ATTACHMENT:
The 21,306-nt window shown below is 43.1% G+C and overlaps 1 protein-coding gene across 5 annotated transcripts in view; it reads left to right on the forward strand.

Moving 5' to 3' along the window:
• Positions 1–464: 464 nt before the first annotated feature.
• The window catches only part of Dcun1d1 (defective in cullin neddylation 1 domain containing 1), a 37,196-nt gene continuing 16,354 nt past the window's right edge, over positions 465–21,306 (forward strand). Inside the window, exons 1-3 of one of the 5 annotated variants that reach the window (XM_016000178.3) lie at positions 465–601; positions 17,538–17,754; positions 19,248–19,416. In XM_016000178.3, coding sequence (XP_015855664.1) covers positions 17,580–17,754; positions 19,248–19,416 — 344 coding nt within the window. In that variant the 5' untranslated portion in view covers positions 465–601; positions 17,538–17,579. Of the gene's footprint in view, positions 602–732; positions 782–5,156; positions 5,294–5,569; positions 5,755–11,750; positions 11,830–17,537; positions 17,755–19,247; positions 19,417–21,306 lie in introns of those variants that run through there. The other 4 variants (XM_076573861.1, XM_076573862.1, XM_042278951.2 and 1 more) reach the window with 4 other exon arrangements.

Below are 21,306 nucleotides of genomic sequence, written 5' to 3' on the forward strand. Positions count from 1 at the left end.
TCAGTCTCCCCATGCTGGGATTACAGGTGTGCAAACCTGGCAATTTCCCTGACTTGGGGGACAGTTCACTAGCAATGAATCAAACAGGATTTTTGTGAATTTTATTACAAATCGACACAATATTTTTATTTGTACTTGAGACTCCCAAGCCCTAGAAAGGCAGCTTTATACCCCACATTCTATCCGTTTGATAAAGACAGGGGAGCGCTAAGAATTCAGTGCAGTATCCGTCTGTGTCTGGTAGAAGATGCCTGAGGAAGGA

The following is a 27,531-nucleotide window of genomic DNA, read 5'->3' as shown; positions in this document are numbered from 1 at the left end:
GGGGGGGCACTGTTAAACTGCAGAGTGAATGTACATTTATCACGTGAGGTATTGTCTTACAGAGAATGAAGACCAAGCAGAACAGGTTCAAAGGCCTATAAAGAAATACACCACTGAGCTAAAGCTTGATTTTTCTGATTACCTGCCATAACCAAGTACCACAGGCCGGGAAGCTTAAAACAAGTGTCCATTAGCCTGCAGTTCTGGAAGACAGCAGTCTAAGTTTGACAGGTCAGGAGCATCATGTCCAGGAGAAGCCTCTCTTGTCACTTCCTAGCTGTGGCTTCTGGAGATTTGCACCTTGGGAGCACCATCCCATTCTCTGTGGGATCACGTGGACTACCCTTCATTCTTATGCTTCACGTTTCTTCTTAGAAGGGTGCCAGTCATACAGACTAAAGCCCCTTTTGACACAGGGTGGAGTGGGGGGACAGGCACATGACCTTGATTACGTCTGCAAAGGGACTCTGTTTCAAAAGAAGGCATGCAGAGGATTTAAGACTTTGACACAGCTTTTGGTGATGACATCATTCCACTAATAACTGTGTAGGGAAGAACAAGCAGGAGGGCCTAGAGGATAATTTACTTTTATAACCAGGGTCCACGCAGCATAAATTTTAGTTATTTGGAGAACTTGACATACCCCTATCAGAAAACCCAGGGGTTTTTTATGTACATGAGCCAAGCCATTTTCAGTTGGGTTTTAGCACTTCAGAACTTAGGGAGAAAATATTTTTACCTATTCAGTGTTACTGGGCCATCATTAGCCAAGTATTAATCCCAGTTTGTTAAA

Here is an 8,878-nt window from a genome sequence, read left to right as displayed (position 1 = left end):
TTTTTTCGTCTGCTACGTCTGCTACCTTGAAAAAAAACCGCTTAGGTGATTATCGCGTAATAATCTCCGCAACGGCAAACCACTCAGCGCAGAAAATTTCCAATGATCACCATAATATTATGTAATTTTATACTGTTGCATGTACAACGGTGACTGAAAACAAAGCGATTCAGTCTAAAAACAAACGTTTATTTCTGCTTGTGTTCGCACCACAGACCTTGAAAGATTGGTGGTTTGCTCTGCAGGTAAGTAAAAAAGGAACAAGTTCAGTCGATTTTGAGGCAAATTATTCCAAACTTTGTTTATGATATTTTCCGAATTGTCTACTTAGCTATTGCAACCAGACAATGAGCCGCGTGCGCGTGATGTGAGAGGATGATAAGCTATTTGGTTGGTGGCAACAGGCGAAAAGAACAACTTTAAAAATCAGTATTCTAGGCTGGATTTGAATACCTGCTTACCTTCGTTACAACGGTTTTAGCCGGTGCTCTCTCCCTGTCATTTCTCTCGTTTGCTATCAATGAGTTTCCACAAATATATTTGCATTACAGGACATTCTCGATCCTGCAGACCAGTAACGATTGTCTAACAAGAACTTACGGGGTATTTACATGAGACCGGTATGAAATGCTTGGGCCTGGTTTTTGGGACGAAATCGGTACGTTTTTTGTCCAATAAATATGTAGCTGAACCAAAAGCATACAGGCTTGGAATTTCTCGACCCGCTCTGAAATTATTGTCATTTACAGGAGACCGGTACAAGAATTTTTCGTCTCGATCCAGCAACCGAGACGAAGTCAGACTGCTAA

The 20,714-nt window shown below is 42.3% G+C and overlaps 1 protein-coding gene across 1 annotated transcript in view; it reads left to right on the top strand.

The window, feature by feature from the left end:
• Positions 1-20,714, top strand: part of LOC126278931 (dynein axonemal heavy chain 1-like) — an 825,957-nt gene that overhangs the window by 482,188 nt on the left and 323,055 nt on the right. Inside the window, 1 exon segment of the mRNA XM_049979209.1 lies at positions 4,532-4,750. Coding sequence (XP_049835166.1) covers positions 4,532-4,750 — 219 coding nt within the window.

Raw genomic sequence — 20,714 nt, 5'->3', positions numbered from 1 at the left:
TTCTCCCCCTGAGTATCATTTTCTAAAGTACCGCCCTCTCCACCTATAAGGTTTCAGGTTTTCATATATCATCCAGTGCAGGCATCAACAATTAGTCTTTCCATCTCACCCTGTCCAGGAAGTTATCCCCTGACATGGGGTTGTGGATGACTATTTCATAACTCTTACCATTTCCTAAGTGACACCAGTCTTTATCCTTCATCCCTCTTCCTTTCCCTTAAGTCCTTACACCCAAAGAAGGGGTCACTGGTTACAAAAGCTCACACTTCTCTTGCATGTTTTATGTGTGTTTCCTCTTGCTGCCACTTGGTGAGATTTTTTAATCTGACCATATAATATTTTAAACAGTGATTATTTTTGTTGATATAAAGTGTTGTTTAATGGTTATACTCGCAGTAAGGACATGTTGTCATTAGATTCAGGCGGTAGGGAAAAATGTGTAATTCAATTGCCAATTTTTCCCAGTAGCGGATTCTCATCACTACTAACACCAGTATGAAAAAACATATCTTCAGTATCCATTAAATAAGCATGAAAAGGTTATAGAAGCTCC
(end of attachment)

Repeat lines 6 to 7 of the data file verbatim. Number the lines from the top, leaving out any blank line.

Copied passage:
TCAGTCTCCCCATGCTGGGATTACAGGTGTGCAAACCTGGCAATTTCCCTGACTTGGGGGACAGTTCACTAGCAATGAATCAAACAGGATTTTTGTGAATTTTATTACAAATCGACACAATATTTTTATTTGTACTTGAGACTCCCAAGCCCTAGAAAGGCAGCTTTATACCCCACATTCTATCCGTTTGATAAAGACAGGGGAGCGCTAAGAATTCAGTGCAGTATCCGTCTGTGTCTGGTAGAAGATGCCTGAGGAAGGA

The following is a 27,531-nucleotide window of genomic DNA, read 5'->3' as shown; positions in this document are numbered from 1 at the left end: